Proving that there is a perfect square between $n$ and $2n$

Problem: Prove that there is at least one perfect square in the sequence $n, n+1,\ldots, 2n$.

I know this is in fact very easy, but I can’t seem to put my finger on the right equation for it. It involves something like $2(n+1)^2 <(2n)^2$ or the like.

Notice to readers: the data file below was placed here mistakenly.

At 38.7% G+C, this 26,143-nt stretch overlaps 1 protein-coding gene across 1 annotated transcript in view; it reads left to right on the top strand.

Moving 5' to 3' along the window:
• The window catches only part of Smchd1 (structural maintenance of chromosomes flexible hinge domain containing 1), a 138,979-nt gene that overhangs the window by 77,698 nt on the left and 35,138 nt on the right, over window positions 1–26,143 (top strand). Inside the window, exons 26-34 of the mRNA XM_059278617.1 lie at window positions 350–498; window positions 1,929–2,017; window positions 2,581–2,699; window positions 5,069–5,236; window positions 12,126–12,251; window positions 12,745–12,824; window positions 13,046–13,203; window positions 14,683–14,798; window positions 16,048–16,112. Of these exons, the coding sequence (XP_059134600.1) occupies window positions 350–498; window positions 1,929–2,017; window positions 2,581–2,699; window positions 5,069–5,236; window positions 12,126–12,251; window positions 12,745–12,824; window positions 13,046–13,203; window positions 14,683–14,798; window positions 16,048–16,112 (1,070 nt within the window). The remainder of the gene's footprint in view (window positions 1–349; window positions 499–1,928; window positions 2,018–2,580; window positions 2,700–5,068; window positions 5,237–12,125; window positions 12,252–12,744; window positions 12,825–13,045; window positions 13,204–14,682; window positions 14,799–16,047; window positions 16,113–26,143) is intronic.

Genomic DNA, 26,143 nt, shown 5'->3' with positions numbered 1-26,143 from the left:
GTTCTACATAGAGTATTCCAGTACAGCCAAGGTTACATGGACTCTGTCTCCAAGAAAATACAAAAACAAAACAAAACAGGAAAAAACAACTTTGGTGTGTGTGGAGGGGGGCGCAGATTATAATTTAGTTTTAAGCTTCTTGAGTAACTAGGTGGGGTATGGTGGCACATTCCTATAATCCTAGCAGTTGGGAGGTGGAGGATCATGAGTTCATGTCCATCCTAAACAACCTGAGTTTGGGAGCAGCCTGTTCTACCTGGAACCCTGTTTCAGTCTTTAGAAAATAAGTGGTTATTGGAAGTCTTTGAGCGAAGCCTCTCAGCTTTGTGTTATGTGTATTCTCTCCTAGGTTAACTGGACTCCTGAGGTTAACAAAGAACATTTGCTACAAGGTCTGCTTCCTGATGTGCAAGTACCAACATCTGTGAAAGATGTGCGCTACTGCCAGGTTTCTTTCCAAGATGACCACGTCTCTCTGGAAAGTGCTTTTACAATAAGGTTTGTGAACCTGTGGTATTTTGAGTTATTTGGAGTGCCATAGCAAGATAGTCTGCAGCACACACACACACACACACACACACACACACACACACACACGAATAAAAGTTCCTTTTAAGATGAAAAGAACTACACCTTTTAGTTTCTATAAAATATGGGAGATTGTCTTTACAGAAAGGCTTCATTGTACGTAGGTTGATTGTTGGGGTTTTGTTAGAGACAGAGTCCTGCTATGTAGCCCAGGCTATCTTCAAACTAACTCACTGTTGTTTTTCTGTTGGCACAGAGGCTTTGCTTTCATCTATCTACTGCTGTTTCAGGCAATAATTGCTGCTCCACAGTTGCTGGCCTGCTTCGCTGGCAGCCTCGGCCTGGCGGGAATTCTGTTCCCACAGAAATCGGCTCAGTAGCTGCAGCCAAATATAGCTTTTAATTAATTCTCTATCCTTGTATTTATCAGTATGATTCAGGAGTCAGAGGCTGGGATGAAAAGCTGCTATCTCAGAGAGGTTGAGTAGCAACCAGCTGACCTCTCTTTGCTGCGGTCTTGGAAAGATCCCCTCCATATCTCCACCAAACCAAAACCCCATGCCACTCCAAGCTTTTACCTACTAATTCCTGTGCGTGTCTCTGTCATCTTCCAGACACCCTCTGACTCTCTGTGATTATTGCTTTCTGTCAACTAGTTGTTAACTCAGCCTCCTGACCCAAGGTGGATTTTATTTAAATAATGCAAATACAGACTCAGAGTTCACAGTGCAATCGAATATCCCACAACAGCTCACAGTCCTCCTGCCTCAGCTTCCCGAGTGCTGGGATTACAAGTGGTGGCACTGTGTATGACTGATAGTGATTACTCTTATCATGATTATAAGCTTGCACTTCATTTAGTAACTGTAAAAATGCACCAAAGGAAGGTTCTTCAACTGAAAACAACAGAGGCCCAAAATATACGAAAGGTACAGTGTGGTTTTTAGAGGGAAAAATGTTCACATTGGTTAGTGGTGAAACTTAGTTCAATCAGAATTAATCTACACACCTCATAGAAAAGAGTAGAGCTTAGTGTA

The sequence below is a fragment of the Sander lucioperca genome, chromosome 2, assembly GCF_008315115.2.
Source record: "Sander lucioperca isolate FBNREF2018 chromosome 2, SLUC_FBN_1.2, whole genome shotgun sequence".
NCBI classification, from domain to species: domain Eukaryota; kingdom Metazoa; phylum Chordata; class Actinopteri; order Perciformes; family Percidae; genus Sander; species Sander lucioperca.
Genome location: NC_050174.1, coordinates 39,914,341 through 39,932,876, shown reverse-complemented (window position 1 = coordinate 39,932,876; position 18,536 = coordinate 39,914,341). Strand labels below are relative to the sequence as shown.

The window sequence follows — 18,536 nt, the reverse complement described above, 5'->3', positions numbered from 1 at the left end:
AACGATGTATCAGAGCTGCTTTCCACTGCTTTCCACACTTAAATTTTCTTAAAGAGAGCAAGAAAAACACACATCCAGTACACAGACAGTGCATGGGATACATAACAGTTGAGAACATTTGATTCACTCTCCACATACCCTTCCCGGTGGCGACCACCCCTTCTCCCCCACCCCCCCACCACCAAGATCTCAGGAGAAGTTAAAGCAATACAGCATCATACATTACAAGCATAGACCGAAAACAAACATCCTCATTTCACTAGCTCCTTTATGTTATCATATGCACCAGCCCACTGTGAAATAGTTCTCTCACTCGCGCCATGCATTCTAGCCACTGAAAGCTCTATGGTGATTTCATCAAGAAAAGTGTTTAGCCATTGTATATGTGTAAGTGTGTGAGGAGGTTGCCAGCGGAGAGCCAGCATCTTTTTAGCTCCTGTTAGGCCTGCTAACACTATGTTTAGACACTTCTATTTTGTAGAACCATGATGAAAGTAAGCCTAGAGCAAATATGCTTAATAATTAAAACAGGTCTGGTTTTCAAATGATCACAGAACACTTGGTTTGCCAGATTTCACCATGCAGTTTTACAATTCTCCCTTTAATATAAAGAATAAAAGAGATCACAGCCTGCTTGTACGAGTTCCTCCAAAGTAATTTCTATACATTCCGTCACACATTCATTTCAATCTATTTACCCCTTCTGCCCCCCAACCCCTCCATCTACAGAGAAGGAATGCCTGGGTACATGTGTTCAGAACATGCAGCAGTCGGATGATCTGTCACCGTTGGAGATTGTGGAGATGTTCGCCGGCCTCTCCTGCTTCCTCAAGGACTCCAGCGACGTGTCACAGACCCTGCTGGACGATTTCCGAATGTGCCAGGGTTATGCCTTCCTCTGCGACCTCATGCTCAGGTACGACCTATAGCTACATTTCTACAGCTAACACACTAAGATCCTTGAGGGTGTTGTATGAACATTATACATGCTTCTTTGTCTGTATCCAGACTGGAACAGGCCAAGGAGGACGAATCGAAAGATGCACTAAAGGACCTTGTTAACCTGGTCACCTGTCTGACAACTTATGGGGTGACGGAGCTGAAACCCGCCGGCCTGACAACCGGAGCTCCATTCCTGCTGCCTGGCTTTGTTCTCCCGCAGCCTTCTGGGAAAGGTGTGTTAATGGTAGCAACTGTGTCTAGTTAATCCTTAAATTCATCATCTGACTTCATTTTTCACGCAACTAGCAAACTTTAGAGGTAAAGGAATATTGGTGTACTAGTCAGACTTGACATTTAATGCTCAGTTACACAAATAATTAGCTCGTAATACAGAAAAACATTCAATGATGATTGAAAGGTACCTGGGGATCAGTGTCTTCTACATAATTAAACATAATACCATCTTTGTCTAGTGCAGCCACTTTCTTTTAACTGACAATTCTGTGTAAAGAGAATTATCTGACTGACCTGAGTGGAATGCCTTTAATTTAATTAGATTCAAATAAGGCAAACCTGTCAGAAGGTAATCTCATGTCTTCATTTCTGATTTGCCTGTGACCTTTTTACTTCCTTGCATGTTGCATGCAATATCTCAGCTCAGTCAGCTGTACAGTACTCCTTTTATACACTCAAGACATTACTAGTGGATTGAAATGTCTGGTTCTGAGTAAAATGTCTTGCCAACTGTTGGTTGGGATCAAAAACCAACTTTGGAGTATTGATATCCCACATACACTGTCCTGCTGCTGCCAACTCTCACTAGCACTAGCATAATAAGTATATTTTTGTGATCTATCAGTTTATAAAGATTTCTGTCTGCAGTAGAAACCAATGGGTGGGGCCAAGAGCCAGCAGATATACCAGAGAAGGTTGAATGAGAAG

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For all $n$$n \leq \lceil \sqrt{n} \rceil^2 \leq 2n.$$ One inequality is trivial, and the other takes some work. EDIT: Using the trivial bound$\lceil \sqrt{n} \rceil \leq \sqrt{n}+1$we get $$\lceil \sqrt{n} \rceil^2 \leq n+2\sqrt{n}+1$$ and we wish this to be lesser than or equal to$2n$. In other words, if$2 \sqrt{n}+1 \leq n$we’re good. Substituting$\sqrt{n}:=x$gives the quadratic inequality$x^2-2x-1 \geq 0$, which holds for$x \geq 1/2+\sqrt{3}/2$. Thus the only case which we’re left with is$n=1$, which obviously holds as well. Suppose that$n\gt x^2$and$(x+1)^2\gt 2n$so that there is no square between$n$and$2n$, then $$(x+1)^2\gt 2n\gt2x^2$$ Because you are dealing with integers and the inequalities are strict you get $$(x+1)^2\ge 2x^2+2$$ which simplifies to $$0\ge x^2-2x+1=(x-1)^2$$ The only value for which this is possible is$x=1$, but you can eliminate that easily enough. Note: You can use$(x-1)^2+1$with more care, since one step involves doubling a strict inequality between integers, and then the conclusion is immediate. The greatest possible square less than$n$is$\left\lfloor\sqrt{n}\right\rfloor^2$then we are to examine whether$\left(\left\lfloor\sqrt{n}\right\rfloor+1\right)^2$satisfies, $$n\le \left(\left\lfloor\sqrt{n}\right\rfloor+1\right)^2\le 2n$$ Proving that$n\le \left(\left\lfloor\sqrt{n}\right\rfloor+1\right)^2$is trivial. and so we need to show that$\left\lfloor\sqrt{n}\right\rfloor+1\le\left\lfloor\sqrt{2n}\right\rfloor$. This is also trivial since, $$\sqrt{2n}-1\le \left\lfloor\sqrt{2n}\right\rfloor$$and, $$\left\lfloor\sqrt{n}\right\rfloor\le \sqrt{n}+1$$ Therefore $$\left\lfloor\sqrt{2n}\right\rfloor-\left\lfloor\sqrt{n}\right\rfloor\ge \sqrt{n}\left(\sqrt{n}-1\right)-2$$From which, I hope you can handle the rest. For$x\geq 6$, there is always an integer in the interval $$[\sqrt x,\sqrt{2x}]$$ which is not hard to prove considering the interval length. Note that the interval length$f(x)=\sqrt{2x}-\sqrt x=\sqrt x(\sqrt 2-1)$is strictly growing and $$f(x)=1\iff\sqrt x=\sqrt 2+1$$ so for$x\geq (\sqrt 2+1)^2=3+2\sqrt 2\approx 5.82$the interval is longer than$1$. Yet another solution: First of all, verify that the statement is true for all$n \leq 9$. Then, show by induction that$2k+1 \leq k^2$for all$k\geq 3$. Now assume$n > 9$. Let$k$be the greatest number with$k^2 < n$. Then,$k\geq 3$. Altogether, we get $$n \leq (k+1)^2=k^2+2k+1 \leq 2k^2 < 2n$$ So,$(k+1)^2$lies between$n$and$2n\$.